Digital Modules, The Basis for Computers
RICHARD L. BEST, RUSSELL C. DOANE, and JOHN E. McNAMARA
The circuits and design concepts described in Chapter 4 were the basis for the subsequent development of DEC modules. In Chapter 5, the discussion of this development is broadened to include not only circuits and design concepts but also packaging and the effects of progress in semiconductor technology. DEC modules are important because the progress in semiconductor technology that has formed the major element of the technology push driving the computer industry is evident in the history of DEC modules on a scale convenient for close examination and understanding.
The first modules produced by DEC were called Digital Laboratory Modules and were intended to sit on an engineer's workbench or be mounted in a scientist's equipment rack. To facilitate the rapid construction of logic systems using these modules, interconnection was accomplished with simple cords equipped with banana plugs. As shown in Figure 1, the modules were mounted in aluminum cases 1-3/4 X 4-1/2 X 7 inches in size. All of the logic signals were brought out to the front of the case, where they appeared on miniature banana jacks mounted in a schematic diagram of the logic function performed by the module. The modules were offered in three speed ranges with compatible signal levels. The three speed ranges were 5 MHz (1957), 500 kHz (1959), and 10 MHz (1960).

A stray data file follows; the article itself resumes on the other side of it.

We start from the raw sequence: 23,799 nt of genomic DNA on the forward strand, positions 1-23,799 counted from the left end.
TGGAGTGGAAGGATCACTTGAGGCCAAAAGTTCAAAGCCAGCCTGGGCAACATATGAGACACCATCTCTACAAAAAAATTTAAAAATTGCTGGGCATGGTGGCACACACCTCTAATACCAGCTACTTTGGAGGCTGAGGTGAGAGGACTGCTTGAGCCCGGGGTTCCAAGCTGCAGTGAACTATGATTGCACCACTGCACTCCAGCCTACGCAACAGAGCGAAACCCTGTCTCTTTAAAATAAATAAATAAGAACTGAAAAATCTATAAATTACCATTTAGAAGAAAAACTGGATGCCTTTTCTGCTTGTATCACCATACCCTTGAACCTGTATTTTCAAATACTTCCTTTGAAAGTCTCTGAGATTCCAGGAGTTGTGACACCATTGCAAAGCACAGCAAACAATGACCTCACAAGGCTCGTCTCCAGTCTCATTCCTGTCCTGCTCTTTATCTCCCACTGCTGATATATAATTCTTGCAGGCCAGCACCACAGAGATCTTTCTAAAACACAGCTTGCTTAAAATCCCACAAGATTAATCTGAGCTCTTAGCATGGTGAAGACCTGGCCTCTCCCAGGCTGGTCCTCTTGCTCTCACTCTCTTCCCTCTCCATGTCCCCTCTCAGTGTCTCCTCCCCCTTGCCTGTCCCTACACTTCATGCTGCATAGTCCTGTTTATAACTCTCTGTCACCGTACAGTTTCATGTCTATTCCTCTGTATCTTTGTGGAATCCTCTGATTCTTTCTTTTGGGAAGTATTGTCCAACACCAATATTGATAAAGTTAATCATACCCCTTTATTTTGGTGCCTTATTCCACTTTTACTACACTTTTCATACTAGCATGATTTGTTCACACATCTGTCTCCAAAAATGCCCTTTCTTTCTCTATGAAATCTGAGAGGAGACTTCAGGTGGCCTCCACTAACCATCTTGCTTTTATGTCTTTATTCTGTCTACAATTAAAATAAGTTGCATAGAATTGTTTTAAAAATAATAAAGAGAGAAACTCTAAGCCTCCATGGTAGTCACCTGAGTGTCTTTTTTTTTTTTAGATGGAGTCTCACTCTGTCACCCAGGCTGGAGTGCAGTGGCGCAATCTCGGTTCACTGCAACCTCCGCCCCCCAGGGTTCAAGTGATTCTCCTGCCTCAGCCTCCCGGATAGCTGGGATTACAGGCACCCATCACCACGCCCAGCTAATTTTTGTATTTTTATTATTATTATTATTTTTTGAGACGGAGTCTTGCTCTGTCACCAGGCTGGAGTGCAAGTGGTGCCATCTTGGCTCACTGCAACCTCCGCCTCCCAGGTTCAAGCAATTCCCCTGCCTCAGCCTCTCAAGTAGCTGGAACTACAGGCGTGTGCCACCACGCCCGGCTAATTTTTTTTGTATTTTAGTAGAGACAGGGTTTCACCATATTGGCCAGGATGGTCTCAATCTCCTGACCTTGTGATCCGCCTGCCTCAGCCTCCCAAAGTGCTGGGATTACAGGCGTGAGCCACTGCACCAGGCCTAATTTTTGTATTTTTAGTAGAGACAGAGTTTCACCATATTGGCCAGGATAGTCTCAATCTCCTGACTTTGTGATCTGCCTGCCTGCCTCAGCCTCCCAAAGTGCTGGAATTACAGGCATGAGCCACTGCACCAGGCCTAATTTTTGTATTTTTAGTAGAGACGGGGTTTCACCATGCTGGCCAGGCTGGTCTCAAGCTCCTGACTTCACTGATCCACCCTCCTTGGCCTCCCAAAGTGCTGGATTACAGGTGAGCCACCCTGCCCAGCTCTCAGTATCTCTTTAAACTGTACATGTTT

The Digital Laboratory Module product line was supplemented by the Digital Systems Modules. These modules, samples of which are
Figure 1. Digital Laboratory Modules.